We need more heart

Whether blood ideas are used by racists, or whether blood becomes a tool of fear regarding health and society, it can unite and divide us. But this gallery shows even our differences can become complementary. In a kinetic work representing the blue blood of crabs balanced with red human blood, glass alembic-like chambers move so the two ‘bloods’ flow in response to each other.

Behold blood brothers in balance

And here is a closer look:

Transfixed by this

As this work demonstrates, even our differences can be overcome to find balance. It also symbolises what this new gallery does – finds the happy medium between art and science. It shows us we have choices. We can choose to become educated or choose to work out why we react with anger or fear. Of course, once upon a time anger and fear would have been seen as a result of an imbalance in the four humours and blood would have been let to fix it. Let’s not do that any more. Furthermore, let’s not have the need to.



2 thoughts on “Review: It’s always got to be blood

  1. I am fascinated with your article here about blood. Although, I must admit it’s not so much about the study of blood as it is about the way my friend Bec processes all the information and knowledge she’s gained.
    While working as a Paramedic, blood – and lots of it – became both frightening and irritating. Frightening because of the degree of injury, and irritating because it’s difficult to assess the degree of injury when there’s so much blood. I took home many disturbing memories, but the physical constant that was forever at the forefront was actually the smell of blood. It would linger for days…like a dozen wet pennies shoved up your nose.
    Blood: My blood (B-neg) tried to kill my own child while it was cradled in my womb.
    But the most heartbreaking exposure to blood I’ve ever witnessed came not from the wound of a gun, nor the beating of a man by local skinheads. It came, instead, in the most unexpected way.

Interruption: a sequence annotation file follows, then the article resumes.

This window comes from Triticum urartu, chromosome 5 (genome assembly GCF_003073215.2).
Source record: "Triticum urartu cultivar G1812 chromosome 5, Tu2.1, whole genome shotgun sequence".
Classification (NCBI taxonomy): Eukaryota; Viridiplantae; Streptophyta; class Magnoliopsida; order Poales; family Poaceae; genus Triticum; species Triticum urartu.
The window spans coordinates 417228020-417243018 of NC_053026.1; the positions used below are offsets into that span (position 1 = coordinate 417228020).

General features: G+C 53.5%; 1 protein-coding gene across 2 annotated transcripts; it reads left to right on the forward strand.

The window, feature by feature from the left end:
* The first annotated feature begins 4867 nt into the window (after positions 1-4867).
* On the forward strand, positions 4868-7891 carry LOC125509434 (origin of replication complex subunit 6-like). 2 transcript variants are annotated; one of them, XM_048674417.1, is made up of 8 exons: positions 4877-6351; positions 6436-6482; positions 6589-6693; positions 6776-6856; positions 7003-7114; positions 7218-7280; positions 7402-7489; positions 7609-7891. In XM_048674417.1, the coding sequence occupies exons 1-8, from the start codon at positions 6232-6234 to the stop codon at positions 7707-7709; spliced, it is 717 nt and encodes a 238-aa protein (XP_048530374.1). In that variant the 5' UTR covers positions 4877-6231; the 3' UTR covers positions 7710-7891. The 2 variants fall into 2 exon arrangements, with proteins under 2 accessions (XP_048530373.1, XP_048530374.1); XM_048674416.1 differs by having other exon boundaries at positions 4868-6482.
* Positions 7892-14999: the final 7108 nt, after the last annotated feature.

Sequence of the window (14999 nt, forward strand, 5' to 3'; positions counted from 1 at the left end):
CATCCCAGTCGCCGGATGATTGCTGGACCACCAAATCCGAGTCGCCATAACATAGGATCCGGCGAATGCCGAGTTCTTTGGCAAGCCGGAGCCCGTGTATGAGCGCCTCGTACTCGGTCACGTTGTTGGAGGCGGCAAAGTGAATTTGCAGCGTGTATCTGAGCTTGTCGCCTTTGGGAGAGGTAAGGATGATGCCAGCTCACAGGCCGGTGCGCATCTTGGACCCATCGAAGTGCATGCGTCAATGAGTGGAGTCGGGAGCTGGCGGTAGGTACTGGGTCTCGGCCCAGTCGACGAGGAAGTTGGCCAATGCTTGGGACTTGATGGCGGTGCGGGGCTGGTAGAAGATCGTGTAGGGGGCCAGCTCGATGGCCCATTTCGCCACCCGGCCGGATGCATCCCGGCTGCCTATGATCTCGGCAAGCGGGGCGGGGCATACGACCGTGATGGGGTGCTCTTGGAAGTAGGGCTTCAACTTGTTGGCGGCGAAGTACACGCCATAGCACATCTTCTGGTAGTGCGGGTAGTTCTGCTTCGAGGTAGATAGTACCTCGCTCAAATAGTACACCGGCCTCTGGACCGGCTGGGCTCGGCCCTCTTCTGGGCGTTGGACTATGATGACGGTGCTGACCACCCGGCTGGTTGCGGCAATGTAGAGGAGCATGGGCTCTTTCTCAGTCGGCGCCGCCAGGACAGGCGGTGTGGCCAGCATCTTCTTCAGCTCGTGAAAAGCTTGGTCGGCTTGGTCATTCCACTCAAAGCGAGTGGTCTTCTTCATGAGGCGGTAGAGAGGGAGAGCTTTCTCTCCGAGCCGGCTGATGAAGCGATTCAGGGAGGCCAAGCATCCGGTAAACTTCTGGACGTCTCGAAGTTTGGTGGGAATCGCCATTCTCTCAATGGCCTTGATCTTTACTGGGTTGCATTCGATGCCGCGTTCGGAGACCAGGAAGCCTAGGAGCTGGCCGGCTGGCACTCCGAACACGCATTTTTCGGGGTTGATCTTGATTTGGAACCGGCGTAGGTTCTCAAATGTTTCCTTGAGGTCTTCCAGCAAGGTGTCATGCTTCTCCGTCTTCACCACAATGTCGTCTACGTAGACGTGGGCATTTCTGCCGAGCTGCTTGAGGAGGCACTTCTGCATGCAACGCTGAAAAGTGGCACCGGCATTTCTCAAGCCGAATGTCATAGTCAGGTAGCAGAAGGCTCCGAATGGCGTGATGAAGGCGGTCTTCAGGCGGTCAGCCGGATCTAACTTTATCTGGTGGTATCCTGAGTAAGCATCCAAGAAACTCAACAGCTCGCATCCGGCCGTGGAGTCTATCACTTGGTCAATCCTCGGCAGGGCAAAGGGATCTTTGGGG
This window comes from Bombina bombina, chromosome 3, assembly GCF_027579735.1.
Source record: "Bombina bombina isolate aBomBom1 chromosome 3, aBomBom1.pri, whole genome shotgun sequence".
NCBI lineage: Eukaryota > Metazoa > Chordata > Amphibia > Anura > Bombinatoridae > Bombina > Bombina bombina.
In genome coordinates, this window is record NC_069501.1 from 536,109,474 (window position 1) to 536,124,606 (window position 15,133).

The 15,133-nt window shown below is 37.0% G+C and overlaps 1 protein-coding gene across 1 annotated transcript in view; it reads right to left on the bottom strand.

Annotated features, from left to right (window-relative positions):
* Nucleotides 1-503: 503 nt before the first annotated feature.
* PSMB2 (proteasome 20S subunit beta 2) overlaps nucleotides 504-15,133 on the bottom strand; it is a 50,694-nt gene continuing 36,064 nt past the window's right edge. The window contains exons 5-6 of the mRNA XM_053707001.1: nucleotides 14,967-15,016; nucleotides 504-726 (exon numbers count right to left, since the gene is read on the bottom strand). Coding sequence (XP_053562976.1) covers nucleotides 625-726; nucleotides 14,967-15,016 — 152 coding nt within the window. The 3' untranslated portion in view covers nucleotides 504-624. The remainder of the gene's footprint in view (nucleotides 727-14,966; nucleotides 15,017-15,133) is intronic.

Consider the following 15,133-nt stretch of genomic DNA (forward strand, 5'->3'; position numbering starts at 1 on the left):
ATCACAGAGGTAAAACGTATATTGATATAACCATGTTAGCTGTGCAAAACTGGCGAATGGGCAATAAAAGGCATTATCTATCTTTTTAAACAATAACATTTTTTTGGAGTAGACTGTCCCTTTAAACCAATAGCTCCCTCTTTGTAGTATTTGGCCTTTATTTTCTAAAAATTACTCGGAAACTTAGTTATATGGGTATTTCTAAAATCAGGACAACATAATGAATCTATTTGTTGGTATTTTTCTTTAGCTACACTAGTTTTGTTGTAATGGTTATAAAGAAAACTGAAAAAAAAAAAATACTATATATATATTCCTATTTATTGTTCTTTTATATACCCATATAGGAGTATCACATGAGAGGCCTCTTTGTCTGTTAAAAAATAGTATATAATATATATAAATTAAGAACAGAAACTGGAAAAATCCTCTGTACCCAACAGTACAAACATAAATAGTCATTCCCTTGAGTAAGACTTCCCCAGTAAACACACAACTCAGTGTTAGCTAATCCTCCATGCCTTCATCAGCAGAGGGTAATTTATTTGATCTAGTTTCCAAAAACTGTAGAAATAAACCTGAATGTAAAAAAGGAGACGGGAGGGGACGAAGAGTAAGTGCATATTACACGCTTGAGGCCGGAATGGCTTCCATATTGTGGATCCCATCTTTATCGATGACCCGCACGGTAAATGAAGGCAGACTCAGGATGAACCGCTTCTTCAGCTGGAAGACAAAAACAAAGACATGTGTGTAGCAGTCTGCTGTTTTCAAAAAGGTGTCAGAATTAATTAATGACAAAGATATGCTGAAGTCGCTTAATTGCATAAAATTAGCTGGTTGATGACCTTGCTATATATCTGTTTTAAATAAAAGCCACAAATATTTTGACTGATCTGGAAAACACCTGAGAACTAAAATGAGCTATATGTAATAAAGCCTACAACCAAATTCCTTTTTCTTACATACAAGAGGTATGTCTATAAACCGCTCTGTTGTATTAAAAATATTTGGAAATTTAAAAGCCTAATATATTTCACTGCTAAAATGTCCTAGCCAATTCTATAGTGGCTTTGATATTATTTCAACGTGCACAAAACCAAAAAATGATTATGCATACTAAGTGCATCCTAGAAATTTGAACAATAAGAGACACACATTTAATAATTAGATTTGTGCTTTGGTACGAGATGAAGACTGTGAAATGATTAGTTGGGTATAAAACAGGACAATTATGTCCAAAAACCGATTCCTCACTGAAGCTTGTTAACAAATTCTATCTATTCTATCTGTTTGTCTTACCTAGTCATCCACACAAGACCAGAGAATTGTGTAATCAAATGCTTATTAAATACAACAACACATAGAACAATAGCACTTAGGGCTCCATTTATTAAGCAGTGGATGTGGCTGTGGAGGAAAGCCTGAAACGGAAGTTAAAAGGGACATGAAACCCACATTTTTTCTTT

My little 3 year old granddaughter loves kittens almost to a fault. Although we tried to explain indoor kittens and outdoor kittens, she couldn’t connect the danger of a ferel cat to her love of fluffy, purring kitties.
    One warm fall day she discovered a mama cat, with her litter of 3 babies, hiding under an old tarp in the back yard. (Farm life often surprises us with gifts like this, but I was not yet aware of them.) Before I could warn her, she raced with Glee and laughter to that old tarp, her little hand holding an array of goodies. Mama cat immediately lashed out to protect her young, and in seconds my little one reached for me, blood dripping off her tiny chin. She didn’t scream or cry, but instead looked at me with heartbreaking confusion. I spoke quietly to her for several minutes until she asked me if she could see it. (There were 3 long gashes on the side of her face, thankfully just missing her eye.)
    I stood her up on the bathroom counter in front of a large mirror and through my tears I watched her process what had just happened. She gazed at her face for the longest time, then tears finally began to fall. I know she was wondering why a sweet kitty would hurt her, but the only thing she ask of me was to put her blood back where it belonged. The one thing I could not do. The art of blood can be beautiful…and painful…and teachable…all at the same time.
    Khyla is 11 years old now, and still thinks she must save every kitten she sees.
    I think she might just be your kindred spirit. 💜💜

    • Thanks so much for your thoughtful comment – I have been pondering your experiences for days. And Khyla does sound like a kindred spirit to me:) I can’t imagine doing the work you have done as a paramedic. I admire it, it is amazing and important work, but not for me. When I in my twenties I could barely visit a hospital (to see friends) without feeling woozy. At least now I’m over that. But thanks again for your comment, and your support of my musings here. It is truly appreciated.